In his letter, Dr Fugazzotto raises 2 important concerns: that our article1 is oversimplified and biased.
We acknowledge that our scenarios are a simplification of a complex reality. Our scenarios are, however, richer and more detailed than those in previous quantitative articles on the subject. His comments raise an interesting methodological question. Will a quantitative or a qualitative approach provide a better understanding of professionals' beliefs regarding the importance of context in corporal punishment? We applaud his suggestion that a qualitative approach (asking respondents when spanking could be appropriate) would make an important contribution to our understanding of this issue. We see such an approach as complementary to the quantitative approach that we adopted in the current article. Both approaches acknowledge that context is important to disciplinary approaches. We have attempted to embed more details into scenarios to understand the role of context. In contrast, a qualitative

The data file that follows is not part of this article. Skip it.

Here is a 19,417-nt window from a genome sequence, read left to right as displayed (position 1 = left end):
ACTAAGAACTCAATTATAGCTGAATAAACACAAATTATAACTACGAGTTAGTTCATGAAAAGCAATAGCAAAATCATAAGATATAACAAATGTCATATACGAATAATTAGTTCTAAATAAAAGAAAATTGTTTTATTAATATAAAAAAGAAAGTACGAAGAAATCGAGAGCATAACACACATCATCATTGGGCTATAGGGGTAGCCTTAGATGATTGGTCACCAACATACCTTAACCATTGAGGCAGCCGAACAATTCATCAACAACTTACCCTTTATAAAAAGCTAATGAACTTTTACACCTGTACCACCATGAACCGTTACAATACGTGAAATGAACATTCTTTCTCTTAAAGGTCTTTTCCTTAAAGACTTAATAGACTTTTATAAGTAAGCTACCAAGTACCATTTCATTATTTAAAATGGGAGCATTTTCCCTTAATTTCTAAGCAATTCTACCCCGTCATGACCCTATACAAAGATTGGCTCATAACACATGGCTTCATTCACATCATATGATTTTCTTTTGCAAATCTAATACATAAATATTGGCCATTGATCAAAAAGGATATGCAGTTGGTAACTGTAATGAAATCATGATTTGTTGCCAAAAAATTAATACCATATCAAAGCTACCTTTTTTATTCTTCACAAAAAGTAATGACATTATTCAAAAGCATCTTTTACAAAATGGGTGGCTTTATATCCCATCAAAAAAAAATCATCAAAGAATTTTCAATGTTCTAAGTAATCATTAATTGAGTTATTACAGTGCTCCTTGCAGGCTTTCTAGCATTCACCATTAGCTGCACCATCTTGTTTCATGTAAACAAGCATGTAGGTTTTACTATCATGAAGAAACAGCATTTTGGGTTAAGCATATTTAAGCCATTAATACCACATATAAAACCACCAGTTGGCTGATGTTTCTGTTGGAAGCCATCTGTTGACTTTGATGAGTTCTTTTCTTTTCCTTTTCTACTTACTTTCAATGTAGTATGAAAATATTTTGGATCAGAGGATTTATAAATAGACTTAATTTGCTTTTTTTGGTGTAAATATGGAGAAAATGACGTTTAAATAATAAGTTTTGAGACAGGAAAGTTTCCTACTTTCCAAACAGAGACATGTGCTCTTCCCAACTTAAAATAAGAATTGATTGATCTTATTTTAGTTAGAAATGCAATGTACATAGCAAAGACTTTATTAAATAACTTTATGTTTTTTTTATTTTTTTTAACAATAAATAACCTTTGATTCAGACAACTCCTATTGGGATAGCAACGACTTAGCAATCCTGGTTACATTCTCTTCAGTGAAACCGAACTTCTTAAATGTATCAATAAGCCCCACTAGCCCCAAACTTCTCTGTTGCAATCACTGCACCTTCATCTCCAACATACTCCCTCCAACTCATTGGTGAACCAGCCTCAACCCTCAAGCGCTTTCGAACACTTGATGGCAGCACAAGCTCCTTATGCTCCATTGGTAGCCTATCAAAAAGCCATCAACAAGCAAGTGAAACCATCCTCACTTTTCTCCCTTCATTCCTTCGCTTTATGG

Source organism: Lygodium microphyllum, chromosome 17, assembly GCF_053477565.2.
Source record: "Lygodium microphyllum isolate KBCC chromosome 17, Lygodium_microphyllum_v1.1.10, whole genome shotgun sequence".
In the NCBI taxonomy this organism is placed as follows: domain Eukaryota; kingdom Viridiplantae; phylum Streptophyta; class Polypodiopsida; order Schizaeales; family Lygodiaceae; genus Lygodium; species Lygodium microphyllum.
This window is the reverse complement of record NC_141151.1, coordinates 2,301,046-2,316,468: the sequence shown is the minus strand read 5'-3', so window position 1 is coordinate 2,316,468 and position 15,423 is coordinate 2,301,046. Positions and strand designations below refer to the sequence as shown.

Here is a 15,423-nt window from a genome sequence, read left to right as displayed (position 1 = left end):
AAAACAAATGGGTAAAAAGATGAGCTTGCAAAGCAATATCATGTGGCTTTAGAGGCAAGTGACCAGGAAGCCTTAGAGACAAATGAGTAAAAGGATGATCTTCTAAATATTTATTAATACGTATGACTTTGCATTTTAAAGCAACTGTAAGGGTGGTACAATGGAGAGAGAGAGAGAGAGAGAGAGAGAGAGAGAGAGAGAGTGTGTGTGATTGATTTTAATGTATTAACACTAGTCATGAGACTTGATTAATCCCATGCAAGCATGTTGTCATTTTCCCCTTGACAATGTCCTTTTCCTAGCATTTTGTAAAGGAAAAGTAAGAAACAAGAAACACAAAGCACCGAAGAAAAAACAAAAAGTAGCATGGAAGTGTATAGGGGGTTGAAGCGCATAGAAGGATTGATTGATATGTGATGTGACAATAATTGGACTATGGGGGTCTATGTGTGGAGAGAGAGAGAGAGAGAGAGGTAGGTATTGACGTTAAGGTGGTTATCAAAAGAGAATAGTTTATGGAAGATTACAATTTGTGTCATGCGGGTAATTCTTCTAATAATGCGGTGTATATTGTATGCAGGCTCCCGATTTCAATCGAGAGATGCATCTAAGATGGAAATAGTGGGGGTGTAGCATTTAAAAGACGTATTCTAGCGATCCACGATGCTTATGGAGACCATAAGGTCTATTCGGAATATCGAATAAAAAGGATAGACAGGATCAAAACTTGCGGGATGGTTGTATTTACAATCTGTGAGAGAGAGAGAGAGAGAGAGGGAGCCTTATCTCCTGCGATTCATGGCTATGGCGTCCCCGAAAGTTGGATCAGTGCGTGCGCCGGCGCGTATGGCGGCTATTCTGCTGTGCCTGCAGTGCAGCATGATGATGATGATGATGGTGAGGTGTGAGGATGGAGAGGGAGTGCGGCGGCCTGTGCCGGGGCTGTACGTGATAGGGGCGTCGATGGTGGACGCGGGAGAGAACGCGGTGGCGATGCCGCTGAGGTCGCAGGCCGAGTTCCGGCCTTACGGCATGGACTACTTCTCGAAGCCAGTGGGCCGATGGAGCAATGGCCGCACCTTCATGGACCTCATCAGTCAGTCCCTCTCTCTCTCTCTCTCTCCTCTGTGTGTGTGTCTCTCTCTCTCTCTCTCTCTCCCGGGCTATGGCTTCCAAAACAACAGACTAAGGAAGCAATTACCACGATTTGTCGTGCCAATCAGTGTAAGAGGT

Fargason CA, Socolar R, Chernoff R. Attitudes of Academic Pediatricians With a Specific Interest in Child Abuse Toward the Spanking of Children-Reply. Arch Pediatr Adolesc Med. 1997;151(5):532. doi:10.1001/archpedi.1997.02170420101025
* * SCHEDULED MAINTENANCE * *
The JAMA Network Sites will be conducting routine maintenance from 10/20/2017 through 10/21/2017. During this window access to content and authentication may be intermittently available. The JAMA Store will be completely unavailable during the maintenance window.